Last updateTue, 22 Jan 2019 8pm


Durable Goods Orders Up 0.8% in September

New orders for manufactured durable goods in September increased $2.0B or 0.8% to $262.1 billion, the U.S. Department of Commerce announced. This increase, up three of the last four months, followed a 4.6% August increase. Excluding transportation, new orders increased 0.1%. Excluding defense, new orders decreased 0.6%. Transportation equipment, also up three of the last four months, led the increase, $1.8 billion or 1.9% to $97.4 billion. 

Fed Beige Book Reports Concern Over Trade Environment

Economic activity expanded across the U.S., with the majority of Federal Reserve Districts reporting modest to moderate growth. New York and St. Louis indicated slight growth, overall, while Dallas reported robust growth driven by strong manufacturing, retail and nonfinancial services activity. On balance, manufacturers reported moderate output growth; however, several districts indicated that firms faced rising materials and shipping costs, uncertainties over the trade environment, and/or difficulties finding qualified workers. 

Proposed Rule Reduces Cost of Retirement Plans for Small Manufacturers

The U.S. Department of Labor announced a proposed rule would make it easier for small businesses to offer retirement savings plans to their workers through Association Retirement Plans, which would allow small businesses to band together to offer 401(k) plans to their employees.

Under the proposed rule, Association Retirement Plans could be offered by associations of employers in a city, county, state, or a multi-state metropolitan area, or in a particular industry nationwide. Sole proprietors, as well as their families, would also be permitted to join such plans. In addition to association sponsors, the plans could also be sponsored through Professional Employer Organizations (PEO). A PEO is a human-resource company that contractually assumes certain employment responsibilities for its client employers.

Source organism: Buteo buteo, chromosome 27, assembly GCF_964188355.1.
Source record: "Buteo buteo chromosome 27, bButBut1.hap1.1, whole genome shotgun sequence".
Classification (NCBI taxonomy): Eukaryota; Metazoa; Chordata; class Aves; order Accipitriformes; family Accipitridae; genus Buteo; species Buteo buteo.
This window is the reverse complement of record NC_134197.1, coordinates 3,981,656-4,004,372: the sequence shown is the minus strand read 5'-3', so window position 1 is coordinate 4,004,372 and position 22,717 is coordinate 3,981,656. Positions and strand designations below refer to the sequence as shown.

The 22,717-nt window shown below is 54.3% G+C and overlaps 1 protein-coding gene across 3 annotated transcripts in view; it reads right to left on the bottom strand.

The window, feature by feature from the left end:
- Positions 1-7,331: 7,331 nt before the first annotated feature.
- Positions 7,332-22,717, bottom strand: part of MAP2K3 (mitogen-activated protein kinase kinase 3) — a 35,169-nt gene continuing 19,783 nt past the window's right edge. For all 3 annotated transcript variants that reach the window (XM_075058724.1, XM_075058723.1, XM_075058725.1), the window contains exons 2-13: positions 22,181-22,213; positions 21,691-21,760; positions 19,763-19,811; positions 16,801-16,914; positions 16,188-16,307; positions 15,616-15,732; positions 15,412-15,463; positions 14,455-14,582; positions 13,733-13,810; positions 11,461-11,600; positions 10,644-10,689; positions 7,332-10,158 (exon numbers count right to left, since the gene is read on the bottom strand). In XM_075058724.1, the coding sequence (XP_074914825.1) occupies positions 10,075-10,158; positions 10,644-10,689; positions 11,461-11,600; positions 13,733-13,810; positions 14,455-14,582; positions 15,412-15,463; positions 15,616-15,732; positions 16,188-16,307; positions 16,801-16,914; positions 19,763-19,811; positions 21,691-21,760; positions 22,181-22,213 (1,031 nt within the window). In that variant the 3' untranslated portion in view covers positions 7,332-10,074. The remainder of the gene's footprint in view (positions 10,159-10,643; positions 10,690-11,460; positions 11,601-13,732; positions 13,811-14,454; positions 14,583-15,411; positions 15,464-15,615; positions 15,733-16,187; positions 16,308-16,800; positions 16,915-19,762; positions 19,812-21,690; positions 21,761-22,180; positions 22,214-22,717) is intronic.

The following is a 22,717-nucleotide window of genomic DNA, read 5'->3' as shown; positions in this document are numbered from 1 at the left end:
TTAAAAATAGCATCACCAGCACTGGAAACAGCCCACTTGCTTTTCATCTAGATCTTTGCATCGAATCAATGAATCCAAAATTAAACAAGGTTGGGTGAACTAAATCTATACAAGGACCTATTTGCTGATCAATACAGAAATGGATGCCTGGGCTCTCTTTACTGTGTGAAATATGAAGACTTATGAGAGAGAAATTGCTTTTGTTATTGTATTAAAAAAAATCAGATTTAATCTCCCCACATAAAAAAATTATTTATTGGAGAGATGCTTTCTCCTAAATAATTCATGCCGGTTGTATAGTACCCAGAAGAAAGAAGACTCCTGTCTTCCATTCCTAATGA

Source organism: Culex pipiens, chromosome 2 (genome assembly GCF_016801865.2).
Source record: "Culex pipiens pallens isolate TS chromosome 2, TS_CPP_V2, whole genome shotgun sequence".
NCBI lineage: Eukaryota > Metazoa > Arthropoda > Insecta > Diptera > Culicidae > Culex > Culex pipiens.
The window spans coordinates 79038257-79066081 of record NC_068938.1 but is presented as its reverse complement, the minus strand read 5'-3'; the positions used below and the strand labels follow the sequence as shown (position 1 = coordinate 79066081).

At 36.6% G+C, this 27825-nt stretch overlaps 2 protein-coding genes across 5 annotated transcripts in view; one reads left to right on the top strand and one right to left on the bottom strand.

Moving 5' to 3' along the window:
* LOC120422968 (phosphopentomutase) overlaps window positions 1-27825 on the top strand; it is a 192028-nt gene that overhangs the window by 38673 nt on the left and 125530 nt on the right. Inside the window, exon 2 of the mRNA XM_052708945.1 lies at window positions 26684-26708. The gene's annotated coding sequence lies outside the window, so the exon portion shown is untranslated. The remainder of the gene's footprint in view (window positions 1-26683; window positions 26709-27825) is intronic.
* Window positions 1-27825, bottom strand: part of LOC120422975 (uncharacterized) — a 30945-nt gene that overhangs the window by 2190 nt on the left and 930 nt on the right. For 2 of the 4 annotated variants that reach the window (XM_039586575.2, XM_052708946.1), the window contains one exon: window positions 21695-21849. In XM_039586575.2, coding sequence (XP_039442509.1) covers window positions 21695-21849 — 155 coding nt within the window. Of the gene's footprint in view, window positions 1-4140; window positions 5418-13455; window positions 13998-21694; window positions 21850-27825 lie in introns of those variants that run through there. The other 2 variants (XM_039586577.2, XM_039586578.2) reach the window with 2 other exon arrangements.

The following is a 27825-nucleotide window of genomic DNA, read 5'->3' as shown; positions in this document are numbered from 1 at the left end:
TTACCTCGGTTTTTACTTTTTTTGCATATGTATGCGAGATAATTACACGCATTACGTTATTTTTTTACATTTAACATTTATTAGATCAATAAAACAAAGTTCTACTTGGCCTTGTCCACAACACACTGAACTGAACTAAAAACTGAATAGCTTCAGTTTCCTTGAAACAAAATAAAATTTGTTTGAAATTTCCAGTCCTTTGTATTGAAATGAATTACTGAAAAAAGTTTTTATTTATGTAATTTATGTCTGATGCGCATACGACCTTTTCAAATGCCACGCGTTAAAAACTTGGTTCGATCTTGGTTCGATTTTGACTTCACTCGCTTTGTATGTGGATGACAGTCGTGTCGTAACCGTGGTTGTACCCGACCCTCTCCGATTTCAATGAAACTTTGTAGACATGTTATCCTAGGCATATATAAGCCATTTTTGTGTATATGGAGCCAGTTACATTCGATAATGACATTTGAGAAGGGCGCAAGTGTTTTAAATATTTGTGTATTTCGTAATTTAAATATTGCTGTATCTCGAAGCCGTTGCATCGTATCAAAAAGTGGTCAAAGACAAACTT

U.S. Leading Economic Indicators Increased in September

The Conference Board Leading Economic Index (LEI) for the U.S. increased 0.5% in September to 111.8 (2016 = 100), following a 0.4% increase in August, and a 0.7% increase in July.

“The U.S. LEI improved further in September, suggesting the U.S. business cycle remains on a strong growth trajectory heading into 2019. However, the LEI’s growth has slowed somewhat in recent months, suggesting the economy may be facing capacity constraints and increasingly tight labor markets,” said Ataman Ozyildirim, director and global research chair at The Conference Board. “Economic growth could exceed 3.5% in the second half of 2018, but, unless the momentum in housing, orders and stock prices accelerates, that pace is unlikely to be sustained in 2019.” 

Estimates Suggest Strong Third Quarter GDP Growth

Estimates of GDP for third quarter 2018 suggest growth will remain close to its second quarter rate of 4.2%. At the low end is the Survey of Professional Forecasters’ estimate, which suggests the economy will expand 3%. At the high end is the Atlanta Fed forecast of 4.4% growth, buoyed by a rise in inventory accumulation, which is estimated to contribute 2% to third quarter growth. In addition, estimates of annualized real consumption expenditure growth in July of 2.8% are consistent with strong consumption in the third quarter. 

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